Be a pistol: how Diana Vreeland became a paragon of strength and style (and how you can too)
Crystal Hammon is a vintage fashion enthusiast who blogs at Dressed Her Days Vintage. When she isn’t working as a writer, she teaches yoga, plays golf, sews and reads. Follow her on Twitter and Facebook.
Diana Vreeland wore white on the day of her husband’s funeral. For a woman whose daily uniform was a pair of black trousers and a black cashmere sweater, you have to marvel at the way she switched things up. When black would have been the obvious choice, she surprised everyone by wearing a color that celebrated their life together. Besides her wild imagination and colorful language, Vreeland was known for taking hours to get ready. Every detail was perfect. Her nails were always perfectly manicured and she was passionate about accessories.
Here are five inspirations you can take from one of the most iconic fashion editors of all time, Diana Vreeland.
- Find your most unique personal trait and play it to the hilt. From the time she was a girl, Vreeland was told she was homely. She took all of that and turned it on its ear, accentuating the very features that defined her as such. She did the same thing with models, looking for the interesting and unconventional. Are your eyes set too close? Is your nose crooked? Display it prominently! That goes for your personality, too.
- Have standards. Vreeland didn’t suffer fools gladly. Nevertheless, people ended up loving her despite her uncompromising attitude. She was absolutely committed to her vision of a fantastic world. Readers were drawn to that fantasy. Creating that vision was part of her mission in life and she had standards that corresponded with it. What’s your mission? Write it down and live it like no one else can.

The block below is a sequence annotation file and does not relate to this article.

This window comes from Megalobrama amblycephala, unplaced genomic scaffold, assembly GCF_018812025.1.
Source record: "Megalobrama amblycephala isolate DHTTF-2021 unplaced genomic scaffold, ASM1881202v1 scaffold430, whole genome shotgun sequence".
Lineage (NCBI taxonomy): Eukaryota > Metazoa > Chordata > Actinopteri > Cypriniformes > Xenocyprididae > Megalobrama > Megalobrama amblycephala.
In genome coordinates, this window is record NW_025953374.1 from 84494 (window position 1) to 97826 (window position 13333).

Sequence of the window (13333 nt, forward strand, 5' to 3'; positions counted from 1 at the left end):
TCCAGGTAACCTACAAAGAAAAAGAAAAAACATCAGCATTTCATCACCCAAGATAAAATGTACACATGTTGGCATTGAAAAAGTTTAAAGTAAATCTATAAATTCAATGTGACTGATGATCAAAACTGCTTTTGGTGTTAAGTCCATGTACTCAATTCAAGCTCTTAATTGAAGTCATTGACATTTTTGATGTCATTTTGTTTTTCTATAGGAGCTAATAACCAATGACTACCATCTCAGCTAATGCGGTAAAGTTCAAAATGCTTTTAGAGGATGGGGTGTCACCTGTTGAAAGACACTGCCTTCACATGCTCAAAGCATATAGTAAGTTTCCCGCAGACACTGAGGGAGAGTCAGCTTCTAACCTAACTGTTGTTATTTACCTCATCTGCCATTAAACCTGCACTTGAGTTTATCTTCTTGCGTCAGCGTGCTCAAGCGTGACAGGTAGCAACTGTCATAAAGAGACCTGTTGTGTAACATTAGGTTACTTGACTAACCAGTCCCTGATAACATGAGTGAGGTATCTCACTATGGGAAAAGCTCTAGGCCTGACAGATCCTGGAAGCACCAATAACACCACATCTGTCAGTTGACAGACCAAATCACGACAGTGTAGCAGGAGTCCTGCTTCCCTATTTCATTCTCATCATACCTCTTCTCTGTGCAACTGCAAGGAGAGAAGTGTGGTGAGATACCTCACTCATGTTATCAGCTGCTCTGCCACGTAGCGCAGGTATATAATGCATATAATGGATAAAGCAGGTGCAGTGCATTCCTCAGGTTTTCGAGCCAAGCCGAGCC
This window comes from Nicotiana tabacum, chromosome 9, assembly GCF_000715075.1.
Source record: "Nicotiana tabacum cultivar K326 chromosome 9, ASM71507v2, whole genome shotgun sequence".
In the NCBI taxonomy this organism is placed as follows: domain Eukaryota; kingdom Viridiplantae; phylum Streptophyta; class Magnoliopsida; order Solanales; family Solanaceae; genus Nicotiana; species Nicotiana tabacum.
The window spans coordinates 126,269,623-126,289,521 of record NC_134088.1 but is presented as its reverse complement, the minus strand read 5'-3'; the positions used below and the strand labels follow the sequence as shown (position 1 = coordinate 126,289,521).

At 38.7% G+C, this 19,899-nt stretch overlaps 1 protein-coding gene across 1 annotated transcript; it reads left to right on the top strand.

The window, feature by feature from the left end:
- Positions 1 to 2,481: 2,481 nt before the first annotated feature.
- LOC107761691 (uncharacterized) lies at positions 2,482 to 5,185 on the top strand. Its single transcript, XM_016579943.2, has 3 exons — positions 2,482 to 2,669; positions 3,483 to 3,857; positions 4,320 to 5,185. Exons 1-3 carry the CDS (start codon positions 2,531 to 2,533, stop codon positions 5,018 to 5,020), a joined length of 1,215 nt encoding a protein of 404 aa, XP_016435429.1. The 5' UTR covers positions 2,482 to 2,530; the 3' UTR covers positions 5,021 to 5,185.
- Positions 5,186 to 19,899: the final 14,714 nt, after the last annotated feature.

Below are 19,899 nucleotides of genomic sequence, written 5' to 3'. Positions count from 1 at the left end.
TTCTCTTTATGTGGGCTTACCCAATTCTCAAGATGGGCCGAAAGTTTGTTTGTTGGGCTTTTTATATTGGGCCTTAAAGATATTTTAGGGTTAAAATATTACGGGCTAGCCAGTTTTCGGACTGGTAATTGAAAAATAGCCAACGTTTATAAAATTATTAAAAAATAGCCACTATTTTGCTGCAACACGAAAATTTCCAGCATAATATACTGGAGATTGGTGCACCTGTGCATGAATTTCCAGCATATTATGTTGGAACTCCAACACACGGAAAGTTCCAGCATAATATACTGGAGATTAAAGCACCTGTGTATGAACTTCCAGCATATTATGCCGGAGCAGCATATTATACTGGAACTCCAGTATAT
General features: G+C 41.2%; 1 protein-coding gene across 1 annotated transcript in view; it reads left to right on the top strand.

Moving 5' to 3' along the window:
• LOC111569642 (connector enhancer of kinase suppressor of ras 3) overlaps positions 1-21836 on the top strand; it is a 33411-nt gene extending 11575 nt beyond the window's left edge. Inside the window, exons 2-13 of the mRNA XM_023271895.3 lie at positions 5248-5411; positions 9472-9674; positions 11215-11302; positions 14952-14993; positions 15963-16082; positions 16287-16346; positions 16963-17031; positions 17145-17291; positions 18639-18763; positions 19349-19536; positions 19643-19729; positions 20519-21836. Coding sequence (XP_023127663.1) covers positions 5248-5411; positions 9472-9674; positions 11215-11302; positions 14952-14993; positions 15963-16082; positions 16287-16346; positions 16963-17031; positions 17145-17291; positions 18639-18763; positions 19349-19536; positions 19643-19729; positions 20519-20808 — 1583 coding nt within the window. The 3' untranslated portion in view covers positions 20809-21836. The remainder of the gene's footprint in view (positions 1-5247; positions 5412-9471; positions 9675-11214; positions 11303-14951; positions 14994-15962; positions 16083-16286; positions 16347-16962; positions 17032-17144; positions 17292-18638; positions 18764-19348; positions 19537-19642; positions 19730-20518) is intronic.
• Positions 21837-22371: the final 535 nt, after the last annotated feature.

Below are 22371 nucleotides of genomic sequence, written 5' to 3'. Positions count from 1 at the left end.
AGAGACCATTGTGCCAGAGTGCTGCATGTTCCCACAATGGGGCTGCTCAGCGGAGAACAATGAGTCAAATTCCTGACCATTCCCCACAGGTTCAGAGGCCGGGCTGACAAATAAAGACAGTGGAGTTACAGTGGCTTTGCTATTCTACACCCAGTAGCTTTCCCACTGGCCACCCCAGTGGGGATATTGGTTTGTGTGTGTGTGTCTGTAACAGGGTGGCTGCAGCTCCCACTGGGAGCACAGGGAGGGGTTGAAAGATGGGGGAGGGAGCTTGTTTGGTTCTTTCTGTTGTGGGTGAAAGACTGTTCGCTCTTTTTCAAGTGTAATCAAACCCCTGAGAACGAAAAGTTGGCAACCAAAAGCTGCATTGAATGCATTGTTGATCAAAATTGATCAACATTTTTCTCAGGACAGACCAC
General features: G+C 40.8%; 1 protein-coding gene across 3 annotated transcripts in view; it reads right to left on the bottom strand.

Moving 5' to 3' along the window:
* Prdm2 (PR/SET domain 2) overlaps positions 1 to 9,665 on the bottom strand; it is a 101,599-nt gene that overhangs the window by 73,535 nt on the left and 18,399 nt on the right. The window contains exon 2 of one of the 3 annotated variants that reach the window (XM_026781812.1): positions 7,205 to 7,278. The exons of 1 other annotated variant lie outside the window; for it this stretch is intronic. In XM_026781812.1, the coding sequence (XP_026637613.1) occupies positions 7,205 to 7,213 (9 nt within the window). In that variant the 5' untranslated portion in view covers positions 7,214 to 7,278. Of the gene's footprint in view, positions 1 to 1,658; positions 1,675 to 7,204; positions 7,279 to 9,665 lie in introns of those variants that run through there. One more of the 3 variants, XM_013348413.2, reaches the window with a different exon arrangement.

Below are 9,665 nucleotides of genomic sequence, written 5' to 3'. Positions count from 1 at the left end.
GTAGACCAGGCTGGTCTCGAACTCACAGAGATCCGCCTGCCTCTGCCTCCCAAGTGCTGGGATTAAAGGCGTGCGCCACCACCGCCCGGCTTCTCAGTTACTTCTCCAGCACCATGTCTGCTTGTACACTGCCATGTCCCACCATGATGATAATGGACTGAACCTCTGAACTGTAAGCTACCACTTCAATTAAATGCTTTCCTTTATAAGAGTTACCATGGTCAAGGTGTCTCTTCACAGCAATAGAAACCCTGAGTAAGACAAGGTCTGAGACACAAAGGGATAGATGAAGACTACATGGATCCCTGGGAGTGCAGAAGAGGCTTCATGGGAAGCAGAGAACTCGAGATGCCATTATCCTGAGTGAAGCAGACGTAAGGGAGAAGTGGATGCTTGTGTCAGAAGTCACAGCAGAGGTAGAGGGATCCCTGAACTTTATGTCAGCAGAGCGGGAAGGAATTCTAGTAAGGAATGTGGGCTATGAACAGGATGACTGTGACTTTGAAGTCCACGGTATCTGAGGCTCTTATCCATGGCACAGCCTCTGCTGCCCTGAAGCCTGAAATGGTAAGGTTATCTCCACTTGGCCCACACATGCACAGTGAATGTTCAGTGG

- Don’t try to fit in. Be different. Even Vreeland’s children said they often wished for a mother who was like everyone else’s. If she felt like expressing something, she spoke her mind. She didn’t stifle herself just to placate others. When other magazines were teaching women how to bake cakes, Vreeland veered in a direction that was more interesting to her. Women joined her. Not everyone is born with the same gifts. You have a right to be exactly who you are, regardless of who likes it and who doesn’t. That principle applies to everything from style to thought.
- Never let ‘em see you sweat. Whenever her emotions got the best of her, for the most part, Vreeland kept them to herself. Only a few people ever saw her cry. That put a hefty veil of armor between her and the rest of the world. It gave her plenty of protection from people who wanted to unseat her. As far as the rest of the world knows, you should be fearless.
- Always give the man in your life your very best. Vreeland said that she was always a little shy of her husband. After decades of marriage, her pulse quickened when she heard his footsteps on the stair. (After seeing photographs of him, I can see why.) No doubt her shyness created a layer of mystique between the two of them during their long marriage. There’s nothing wrong with intimacy, but if your mate knows everything about you, it’s possible you’re over-sharing. Remember the beginnings of your relationship? You may have wondered if you were quite good enough to attract his interest. Have a striving mentality that drives your relationship and your appearance every day.
Speaking of white… I love wearing white in the winter. Here are three of my favorite winter whites. 1) A vintage beaded sweater from the 1950s 2) My wedding shoes. I still wear ‘em! 3) A sweater my husband’s grandmother made. My mother-in-law gave it to me as a gift. 4) Her personalized tag inside the sweater.
What’s your favorite way to wear white during the winter months? What’s your best resource for planning a personal mission statement?